Michigan City mayor facing felony charges amid reelection bid

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The 2019 Michigan City mayoral election is facing a controversial legal undercurrent as felony charges remain pending against Mayor Ron Meer. But as the LaPorte County court system searches for a judge who can take the case, Meer is alleging an “untenable conflict of interest” and possible political motivations should remove the proceedings from the LaPorte County Prosecutor’s Office.

The prosecutor’s office filed an information Oct. 30 charging Meer with eight felony and misdemeanor counts, including felony intimidation and official misconduct. The charges allege Meer – a Democrat facing re-election Tuesday – gave false information to the Michigan City Police Department and threatened local officers, including former Police Chief Mark Swistek, after Meer’s stepson, Adam Bray, was arrested for drug crimes.

The information says that after Bray was arrested on cocaine, heroin and firearm charges, Meer told Michigan City police that the confidential informant involved in the arrest came to Meer’s house and told the mayor “that the CI had been directed by members of the LaPorte County Prosecutor’s Office and LaPorte County Drug Task Force to setup and target Adam Bray for political reasons … .”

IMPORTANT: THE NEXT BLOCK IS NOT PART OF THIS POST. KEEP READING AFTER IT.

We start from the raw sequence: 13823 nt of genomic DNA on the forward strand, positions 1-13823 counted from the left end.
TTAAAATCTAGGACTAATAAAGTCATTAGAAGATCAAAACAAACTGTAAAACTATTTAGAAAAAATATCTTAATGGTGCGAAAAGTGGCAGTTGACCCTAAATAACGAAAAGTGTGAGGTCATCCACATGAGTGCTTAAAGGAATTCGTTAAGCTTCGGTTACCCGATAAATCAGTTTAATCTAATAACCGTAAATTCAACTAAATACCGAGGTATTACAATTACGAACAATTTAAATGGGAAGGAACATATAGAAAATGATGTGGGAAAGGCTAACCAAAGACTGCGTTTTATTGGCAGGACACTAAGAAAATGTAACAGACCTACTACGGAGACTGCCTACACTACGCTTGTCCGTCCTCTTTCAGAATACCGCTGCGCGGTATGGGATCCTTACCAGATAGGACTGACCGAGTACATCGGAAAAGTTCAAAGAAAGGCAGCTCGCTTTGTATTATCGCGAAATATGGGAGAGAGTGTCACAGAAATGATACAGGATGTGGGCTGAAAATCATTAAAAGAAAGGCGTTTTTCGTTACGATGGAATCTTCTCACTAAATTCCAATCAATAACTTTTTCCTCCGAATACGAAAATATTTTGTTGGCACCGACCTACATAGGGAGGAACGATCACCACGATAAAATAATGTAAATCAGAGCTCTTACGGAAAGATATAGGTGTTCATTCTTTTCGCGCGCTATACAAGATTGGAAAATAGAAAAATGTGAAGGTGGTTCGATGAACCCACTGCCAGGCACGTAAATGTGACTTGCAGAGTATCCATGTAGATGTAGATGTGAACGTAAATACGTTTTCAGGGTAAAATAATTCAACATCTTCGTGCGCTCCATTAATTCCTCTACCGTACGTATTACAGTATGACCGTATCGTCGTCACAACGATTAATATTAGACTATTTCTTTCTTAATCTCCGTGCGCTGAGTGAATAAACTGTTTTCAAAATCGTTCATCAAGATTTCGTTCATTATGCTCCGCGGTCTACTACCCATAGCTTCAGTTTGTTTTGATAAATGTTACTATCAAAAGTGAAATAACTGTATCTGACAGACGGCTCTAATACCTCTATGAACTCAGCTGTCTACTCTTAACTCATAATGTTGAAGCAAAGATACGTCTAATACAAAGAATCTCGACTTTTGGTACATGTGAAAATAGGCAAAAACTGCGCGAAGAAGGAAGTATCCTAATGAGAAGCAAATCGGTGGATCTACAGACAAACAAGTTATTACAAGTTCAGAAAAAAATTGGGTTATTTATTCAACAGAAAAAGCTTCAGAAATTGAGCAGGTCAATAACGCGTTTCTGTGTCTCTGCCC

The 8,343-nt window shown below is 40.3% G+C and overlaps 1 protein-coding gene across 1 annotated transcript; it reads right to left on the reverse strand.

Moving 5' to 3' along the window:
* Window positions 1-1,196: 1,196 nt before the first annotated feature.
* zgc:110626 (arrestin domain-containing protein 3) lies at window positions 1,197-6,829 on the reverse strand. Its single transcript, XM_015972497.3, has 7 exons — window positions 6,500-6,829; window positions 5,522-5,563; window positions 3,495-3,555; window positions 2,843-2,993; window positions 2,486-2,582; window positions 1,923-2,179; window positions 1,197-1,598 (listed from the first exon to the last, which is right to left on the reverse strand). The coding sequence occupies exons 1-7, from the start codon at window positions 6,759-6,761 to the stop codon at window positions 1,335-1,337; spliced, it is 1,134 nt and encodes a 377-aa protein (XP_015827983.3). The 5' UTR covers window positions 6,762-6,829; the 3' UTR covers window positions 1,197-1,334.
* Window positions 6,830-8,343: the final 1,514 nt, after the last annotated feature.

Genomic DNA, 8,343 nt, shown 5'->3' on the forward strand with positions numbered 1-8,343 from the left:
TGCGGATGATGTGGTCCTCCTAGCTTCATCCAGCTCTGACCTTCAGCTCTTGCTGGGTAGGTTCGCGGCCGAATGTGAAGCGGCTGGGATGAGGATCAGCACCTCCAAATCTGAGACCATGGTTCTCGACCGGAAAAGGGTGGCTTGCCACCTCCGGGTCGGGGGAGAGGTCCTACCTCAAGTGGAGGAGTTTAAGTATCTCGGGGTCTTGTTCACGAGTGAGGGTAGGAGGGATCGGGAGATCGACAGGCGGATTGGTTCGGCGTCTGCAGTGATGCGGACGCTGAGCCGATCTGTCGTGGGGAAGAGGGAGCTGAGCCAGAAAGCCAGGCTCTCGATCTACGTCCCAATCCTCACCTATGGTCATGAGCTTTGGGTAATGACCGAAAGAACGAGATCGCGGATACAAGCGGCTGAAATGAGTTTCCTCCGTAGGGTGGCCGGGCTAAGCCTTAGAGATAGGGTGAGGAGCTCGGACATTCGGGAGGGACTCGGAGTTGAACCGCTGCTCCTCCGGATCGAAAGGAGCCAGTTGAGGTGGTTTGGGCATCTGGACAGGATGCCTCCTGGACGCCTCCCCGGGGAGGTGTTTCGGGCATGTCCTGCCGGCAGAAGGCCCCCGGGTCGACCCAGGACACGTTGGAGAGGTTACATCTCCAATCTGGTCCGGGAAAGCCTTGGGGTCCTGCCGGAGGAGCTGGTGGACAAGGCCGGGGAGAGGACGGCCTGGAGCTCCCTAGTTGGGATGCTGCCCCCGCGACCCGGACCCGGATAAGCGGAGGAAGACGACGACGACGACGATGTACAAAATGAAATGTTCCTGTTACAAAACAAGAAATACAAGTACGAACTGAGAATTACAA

Then, according to the allegations, Meer told Swistek that members of the drug task force committed “unethical/illegal acts.” He also threatened to fire Swistek and threatened to reassign the members of the task force, including Lt. Tim Richardson, Cpl. Francisco Rodriguez, Cpl. Kyle Shiparski and Cpl. Willie Henderson, according to the prosecutor’s office.

Though the charges were filed Oct. 30, a probable cause hearing still has not been set after two judges recused themselves. LaPorte Superior Courts 4 and 2 judges Greta Stirling Friedman and Richard R. Stalkbrink Jr., respectively, each recused Oct. 31.

The county clerk forwarded the case to LaPorte Superior Court 1 Judge Michael S. Bergerson for his review on Nov. 2.

Friedman recused “from even finding probable cause on the basis that among other reasons the Judge’s spouse, whose employment caused him to be included on an email chain and could potentially lead to his being a witness in this matter,” according to online court records. Friedman added that the conflict extended to her magistrate.

Similarly, Stalbrink said he “has a conflict in this cause in that his wife is corporation counsel for Michigan City,” online records show.

While the issue of probable cause remains pending, Meer’s counsel, Merrillville attorney Scott King, filed Monday a request for a special prosecutor should the action proceed.

“Mr. Meer is charged by Information with several counts of misdemeanor and Level 6 felony allegations filed on October 30, 2019 without any probable cause finding by a neutral and detached magistrate and without being requested to be sealed unless and until such finding was made,” King wrote.  A motion to seal public records was filed Oct. 31, but the clerk unsealed the records Nov. 1.